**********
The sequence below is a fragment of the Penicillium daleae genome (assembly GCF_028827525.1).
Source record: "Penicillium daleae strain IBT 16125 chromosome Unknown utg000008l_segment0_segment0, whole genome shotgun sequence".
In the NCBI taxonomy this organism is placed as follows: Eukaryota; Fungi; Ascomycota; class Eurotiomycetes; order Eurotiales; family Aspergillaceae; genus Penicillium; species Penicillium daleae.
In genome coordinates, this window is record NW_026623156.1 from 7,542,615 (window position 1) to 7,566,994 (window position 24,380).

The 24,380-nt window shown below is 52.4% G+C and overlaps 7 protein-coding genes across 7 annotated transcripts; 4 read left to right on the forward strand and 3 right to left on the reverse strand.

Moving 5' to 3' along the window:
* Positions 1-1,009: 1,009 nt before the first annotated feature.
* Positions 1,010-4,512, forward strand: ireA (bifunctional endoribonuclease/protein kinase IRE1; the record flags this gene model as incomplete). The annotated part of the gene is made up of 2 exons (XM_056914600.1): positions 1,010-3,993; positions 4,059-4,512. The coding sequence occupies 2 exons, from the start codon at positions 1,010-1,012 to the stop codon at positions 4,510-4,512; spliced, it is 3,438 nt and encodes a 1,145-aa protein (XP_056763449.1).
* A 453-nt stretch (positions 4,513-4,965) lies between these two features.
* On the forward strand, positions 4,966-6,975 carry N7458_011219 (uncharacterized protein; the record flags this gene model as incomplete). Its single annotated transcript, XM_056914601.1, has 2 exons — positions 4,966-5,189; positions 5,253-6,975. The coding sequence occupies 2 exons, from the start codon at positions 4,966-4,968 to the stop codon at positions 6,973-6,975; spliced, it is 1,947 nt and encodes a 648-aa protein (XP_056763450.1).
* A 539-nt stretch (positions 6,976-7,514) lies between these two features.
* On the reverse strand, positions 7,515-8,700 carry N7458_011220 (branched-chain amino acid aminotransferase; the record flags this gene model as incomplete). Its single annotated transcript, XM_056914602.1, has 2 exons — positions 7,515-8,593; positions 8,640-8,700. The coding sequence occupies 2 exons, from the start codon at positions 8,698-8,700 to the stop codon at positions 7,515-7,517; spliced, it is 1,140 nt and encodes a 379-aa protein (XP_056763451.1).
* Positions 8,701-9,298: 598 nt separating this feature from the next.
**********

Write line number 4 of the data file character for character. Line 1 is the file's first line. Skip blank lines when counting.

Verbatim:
In genome coordinates, this window is record NW_026623156.1 from 7,542,615 (window position 1) to 7,566,994 (window position 24,380).